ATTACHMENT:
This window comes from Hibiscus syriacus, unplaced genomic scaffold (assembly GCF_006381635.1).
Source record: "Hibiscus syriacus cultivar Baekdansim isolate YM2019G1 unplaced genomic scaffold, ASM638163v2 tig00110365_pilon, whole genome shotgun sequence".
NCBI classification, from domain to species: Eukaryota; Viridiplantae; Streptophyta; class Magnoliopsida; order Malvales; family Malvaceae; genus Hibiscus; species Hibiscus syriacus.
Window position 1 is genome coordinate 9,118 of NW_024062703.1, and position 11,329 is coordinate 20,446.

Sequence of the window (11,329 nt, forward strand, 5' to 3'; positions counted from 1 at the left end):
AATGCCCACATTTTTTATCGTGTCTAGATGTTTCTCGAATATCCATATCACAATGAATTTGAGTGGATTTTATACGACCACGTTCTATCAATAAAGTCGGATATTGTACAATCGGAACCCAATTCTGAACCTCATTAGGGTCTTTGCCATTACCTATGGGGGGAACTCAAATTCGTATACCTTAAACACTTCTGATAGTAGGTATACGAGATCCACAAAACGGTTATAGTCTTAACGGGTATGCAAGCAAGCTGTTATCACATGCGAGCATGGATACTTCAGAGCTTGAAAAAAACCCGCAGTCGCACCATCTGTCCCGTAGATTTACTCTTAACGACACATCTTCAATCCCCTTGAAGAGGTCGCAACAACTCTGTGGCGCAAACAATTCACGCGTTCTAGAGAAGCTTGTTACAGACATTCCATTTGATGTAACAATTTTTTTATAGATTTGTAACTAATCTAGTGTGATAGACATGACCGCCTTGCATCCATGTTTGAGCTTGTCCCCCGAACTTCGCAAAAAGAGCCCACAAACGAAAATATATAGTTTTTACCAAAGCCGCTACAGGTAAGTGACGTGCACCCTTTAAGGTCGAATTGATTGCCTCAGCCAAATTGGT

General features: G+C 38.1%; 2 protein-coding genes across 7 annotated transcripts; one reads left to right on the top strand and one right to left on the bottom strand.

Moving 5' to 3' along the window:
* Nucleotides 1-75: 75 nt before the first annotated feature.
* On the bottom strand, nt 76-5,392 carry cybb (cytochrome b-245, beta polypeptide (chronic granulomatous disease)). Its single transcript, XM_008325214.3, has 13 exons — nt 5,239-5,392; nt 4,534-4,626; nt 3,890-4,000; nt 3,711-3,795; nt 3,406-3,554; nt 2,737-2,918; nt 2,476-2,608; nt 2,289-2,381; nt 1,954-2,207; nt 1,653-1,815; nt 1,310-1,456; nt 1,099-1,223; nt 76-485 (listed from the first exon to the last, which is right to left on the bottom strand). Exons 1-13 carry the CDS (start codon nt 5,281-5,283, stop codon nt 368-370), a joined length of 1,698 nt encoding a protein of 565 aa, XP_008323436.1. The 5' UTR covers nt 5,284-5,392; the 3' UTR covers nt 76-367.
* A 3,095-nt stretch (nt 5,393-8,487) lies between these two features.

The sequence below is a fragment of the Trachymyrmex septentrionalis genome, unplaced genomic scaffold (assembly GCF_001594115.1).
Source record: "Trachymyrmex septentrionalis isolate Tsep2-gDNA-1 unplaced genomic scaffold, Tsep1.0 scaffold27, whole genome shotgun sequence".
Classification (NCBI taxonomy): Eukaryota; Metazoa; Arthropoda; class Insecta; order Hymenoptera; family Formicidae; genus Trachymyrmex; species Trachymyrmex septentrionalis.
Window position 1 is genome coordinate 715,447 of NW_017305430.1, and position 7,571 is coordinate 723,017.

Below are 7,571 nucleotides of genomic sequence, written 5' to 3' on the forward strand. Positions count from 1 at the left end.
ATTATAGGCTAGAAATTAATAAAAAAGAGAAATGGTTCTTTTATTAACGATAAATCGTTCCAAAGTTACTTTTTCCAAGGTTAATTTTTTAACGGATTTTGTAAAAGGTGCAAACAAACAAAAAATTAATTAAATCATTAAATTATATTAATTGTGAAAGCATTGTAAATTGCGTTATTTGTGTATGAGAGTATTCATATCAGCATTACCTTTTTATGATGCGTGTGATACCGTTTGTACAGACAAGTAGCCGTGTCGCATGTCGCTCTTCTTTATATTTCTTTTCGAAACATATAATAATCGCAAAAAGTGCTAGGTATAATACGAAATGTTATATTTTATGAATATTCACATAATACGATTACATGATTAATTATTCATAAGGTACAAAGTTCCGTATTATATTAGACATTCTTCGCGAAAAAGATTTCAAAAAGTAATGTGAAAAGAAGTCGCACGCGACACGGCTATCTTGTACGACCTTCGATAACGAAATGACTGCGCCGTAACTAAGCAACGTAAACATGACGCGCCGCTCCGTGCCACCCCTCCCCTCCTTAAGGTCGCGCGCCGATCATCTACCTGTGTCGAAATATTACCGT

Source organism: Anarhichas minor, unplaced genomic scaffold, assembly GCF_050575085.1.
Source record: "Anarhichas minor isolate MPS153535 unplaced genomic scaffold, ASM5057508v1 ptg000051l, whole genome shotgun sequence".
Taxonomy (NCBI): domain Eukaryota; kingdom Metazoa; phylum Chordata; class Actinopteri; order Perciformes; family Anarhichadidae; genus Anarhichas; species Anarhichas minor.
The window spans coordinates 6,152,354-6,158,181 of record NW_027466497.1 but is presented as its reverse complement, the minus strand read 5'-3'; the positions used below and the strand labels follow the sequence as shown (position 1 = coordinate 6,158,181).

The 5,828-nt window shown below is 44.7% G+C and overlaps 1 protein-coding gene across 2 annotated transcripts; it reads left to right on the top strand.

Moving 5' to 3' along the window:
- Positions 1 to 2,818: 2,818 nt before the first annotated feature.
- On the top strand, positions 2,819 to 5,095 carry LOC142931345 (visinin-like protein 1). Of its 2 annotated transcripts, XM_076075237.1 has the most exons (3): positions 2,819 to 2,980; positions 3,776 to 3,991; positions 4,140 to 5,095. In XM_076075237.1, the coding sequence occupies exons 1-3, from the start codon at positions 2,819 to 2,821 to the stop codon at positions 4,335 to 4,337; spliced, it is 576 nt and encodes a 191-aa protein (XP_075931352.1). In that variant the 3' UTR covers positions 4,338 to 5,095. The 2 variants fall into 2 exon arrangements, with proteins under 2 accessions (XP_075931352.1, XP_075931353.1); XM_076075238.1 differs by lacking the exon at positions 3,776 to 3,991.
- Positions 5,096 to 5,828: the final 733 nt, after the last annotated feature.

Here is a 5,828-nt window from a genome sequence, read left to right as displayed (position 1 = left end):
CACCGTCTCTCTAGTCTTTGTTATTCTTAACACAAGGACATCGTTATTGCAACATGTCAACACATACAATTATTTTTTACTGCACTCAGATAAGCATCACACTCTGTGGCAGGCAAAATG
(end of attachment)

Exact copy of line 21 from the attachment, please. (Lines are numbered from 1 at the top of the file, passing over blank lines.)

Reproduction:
The window spans coordinates 6,152,354-6,158,181 of record NW_027466497.1 but is presented as its reverse complement, the minus strand read 5'-3'; the positions used below and the strand labels follow the sequence as shown (position 1 = coordinate 6,158,181).